Concrete and Clay: Reworking nature in New York City by Matthew GandyConcrete and Clay: Reworking nature in New York City by Matthew Gandy

Concrete and Clay: Reworking nature in New York City

byMatthew Gandy

Paperback | August 29, 2003

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An interdisciplinary account of the environmental history and changing landscape of New York City.

In this innovative account of the urbanization of nature in New York City, Matthew Gandy explores how the raw materials of nature have been reworked to produce a "metropolitan nature" distinct from the forms of nature experienced by early settlers. The book traces five broad developments: the expansion and redefinition of public space, the construction of landscaped highways, the creation of a modern water supply system, the radical environmental politics of the barrio in the late 1960s and early 1970s, and the contemporary politics of the environmental justice movement. Drawing on political economy, environmental studies, social theory, cultural theory, and architecture, Gandy shows how New York's environmental history is bound up not only with the upstate landscapes that stretch beyond the city's political boundaries but also with more distant places that reflect the nation's colonial and imperial legacies. Using the shifting meaning of nature under urbanization as a framework, he looks at how modern nature has been produced through interrelated transformations ranging from new water technologies to changing fashions in landscape design. Throughout, he considers the economic and ideological forces that underlie phenomena as diverse as the location of parks and the social stigma of dirty neighborhoods.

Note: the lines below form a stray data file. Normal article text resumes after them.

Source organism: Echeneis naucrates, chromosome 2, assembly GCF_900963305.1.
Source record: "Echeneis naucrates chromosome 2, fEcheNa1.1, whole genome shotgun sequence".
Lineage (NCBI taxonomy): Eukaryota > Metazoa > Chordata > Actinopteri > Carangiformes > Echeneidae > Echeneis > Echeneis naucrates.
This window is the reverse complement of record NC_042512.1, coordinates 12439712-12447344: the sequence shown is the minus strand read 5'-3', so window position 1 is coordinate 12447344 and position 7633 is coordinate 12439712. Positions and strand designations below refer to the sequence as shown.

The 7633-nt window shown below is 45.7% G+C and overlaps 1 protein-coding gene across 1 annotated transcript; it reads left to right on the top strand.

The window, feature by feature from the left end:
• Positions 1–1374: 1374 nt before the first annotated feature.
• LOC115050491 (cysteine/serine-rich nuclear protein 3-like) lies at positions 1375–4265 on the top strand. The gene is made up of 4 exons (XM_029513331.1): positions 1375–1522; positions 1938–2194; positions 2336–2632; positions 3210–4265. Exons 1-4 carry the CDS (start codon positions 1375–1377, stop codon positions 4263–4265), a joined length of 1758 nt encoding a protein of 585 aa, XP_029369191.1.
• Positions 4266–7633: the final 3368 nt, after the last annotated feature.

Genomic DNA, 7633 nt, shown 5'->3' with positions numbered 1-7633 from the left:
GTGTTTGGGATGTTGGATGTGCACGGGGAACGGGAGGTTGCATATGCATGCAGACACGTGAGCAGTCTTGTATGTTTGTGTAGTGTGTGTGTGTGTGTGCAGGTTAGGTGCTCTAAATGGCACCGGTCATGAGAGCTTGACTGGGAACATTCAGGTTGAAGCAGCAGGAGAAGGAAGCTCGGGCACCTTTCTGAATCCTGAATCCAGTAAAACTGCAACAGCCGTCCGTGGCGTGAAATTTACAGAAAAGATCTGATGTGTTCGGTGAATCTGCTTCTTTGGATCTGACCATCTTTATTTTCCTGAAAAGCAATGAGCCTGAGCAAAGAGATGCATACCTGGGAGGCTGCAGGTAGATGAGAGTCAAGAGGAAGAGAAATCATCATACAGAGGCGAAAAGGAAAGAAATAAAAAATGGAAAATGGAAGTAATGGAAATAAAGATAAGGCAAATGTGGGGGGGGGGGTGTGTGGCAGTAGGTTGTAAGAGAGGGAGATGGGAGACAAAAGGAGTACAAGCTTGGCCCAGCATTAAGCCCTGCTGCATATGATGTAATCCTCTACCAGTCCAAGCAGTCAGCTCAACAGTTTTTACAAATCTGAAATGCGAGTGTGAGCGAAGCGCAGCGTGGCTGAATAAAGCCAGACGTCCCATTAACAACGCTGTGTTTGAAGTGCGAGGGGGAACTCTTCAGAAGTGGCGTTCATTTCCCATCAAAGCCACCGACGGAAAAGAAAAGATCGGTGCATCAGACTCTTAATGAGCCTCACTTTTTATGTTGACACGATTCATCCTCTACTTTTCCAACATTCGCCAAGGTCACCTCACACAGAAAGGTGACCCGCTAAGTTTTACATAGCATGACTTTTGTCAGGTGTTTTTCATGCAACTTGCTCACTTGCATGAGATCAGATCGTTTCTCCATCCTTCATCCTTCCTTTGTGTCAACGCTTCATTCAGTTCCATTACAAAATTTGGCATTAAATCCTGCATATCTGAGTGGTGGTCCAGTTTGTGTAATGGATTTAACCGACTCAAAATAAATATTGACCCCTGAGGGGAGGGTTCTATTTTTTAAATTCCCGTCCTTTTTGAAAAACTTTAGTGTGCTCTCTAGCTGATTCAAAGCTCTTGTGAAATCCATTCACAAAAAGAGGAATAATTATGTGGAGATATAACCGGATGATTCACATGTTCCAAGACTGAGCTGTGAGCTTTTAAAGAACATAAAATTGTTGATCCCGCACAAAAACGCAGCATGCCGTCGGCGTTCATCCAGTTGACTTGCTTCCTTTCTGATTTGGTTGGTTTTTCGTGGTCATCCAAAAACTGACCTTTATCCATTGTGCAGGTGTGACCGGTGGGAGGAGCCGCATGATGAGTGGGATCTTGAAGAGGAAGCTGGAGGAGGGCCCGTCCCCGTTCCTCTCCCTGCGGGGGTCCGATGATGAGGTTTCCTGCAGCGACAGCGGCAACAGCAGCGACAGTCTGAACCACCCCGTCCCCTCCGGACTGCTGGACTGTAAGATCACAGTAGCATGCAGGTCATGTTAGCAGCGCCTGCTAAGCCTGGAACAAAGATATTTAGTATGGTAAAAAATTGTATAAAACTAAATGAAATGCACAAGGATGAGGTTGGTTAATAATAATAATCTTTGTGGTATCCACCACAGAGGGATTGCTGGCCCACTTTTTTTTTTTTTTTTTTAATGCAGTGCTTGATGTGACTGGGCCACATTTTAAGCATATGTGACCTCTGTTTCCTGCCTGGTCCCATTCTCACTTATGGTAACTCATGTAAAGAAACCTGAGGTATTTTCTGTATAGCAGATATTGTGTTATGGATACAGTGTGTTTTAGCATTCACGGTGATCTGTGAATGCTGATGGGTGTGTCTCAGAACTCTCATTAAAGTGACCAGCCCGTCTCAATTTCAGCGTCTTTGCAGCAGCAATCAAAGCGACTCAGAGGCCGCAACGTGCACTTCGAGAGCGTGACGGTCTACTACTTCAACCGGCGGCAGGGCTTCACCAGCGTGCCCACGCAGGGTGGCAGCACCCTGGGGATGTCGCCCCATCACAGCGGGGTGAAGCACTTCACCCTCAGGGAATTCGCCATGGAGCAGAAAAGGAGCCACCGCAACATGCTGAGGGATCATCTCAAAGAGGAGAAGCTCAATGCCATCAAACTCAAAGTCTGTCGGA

Matthew Gandy teaches geography and urban studies in the Faculty of Social and Historical Sciences at University College London. He has been a visiting scholar in the Graduate School of Architecture, Planning, and Preservation at Columbia University.
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Title:Concrete and Clay: Reworking nature in New York CityFormat:PaperbackPublished:August 29, 2003Publisher:The MIT PressLanguage:English

The following ISBNs are associated with this title:

ISBN - 10:0262572168

ISBN - 13:9780262572163

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An interdisciplinary account of the environmental history and changing landscape of New York City.In this innovative account of the urbanization of nature in New York City, Matthew Gandy explores how the raw materials of nature have been reworked to produce a "metropolitan nature" distinct from the forms of nature experienced by early settlers. The book traces five broad developments: the expansion and redefinition of public space, the construction of landscaped highways, the creation of a modern water supply system, the radical environmental politics of the barrio in the late 1960s and early 1970s, and the contemporary politics of the environmental justice movement. Drawing on political economy, environmental studies, social theory, cultural theory, and architecture, Gandy shows how New York's environmental history is bound up not only with the upstate landscapes that stretch beyond the city's political boundaries but also with more distant places that reflect the nation's colonial and imperial legacies. Using the shifting meaning of nature under urbanization as a framework, he looks at how modern nature has been produced through interrelated transformations ranging from new water technologies to changing fashions in landscape design. Throughout, he considers the economic and ideological forces that underlie phenomena as diverse as the location of parks and the social stigma of dirty neighborhoods. This is a wonderful book -- rich in detail and broad in analytic scope. Gandy uncovers the hidden intersections of nature, culture, and power on which the building of cities relies. He offers a dramatic new synthesis of what we know about New York City and the natural environment of water, waste, air, and parkland, framed by the continual struggle for democracy.